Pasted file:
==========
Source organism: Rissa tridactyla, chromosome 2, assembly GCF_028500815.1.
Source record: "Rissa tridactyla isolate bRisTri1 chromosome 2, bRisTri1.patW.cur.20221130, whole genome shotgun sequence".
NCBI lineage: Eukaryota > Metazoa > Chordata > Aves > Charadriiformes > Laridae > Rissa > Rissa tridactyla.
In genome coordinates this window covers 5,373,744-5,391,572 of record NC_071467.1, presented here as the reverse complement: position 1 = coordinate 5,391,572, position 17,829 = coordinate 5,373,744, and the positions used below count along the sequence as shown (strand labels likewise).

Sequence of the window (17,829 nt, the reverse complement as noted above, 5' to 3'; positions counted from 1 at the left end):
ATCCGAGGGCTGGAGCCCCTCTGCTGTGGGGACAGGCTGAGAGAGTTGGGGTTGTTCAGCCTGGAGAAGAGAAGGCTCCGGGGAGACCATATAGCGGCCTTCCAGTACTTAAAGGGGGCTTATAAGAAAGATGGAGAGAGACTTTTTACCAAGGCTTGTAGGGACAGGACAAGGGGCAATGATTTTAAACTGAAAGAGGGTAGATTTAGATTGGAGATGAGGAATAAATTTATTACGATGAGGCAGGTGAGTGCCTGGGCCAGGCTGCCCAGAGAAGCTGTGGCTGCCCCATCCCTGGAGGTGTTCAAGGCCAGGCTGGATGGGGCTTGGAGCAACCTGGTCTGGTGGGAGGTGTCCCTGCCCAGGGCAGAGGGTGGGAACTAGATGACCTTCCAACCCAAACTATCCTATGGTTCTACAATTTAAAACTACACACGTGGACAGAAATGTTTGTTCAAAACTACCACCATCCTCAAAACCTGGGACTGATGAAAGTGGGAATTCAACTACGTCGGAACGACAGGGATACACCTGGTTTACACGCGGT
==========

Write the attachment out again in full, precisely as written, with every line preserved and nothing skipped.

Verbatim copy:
Source organism: Rissa tridactyla, chromosome 2, assembly GCF_028500815.1.
Source record: "Rissa tridactyla isolate bRisTri1 chromosome 2, bRisTri1.patW.cur.20221130, whole genome shotgun sequence".
NCBI lineage: Eukaryota > Metazoa > Chordata > Aves > Charadriiformes > Laridae > Rissa > Rissa tridactyla.
In genome coordinates this window covers 5,373,744-5,391,572 of record NC_071467.1, presented here as the reverse complement: position 1 = coordinate 5,391,572, position 17,829 = coordinate 5,373,744, and the positions used below count along the sequence as shown (strand labels likewise).

Sequence of the window (17,829 nt, the reverse complement as noted above, 5' to 3'; positions counted from 1 at the left end):
ATCCGAGGGCTGGAGCCCCTCTGCTGTGGGGACAGGCTGAGAGAGTTGGGGTTGTTCAGCCTGGAGAAGAGAAGGCTCCGGGGAGACCATATAGCGGCCTTCCAGTACTTAAAGGGGGCTTATAAGAAAGATGGAGAGAGACTTTTTACCAAGGCTTGTAGGGACAGGACAAGGGGCAATGATTTTAAACTGAAAGAGGGTAGATTTAGATTGGAGATGAGGAATAAATTTATTACGATGAGGCAGGTGAGTGCCTGGGCCAGGCTGCCCAGAGAAGCTGTGGCTGCCCCATCCCTGGAGGTGTTCAAGGCCAGGCTGGATGGGGCTTGGAGCAACCTGGTCTGGTGGGAGGTGTCCCTGCCCAGGGCAGAGGGTGGGAACTAGATGACCTTCCAACCCAAACTATCCTATGGTTCTACAATTTAAAACTACACACGTGGACAGAAATGTTTGTTCAAAACTACCACCATCCTCAAAACCTGGGACTGATGAAAGTGGGAATTCAACTACGTCGGAACGACAGGGATACACCTGGTTTACACGCGGT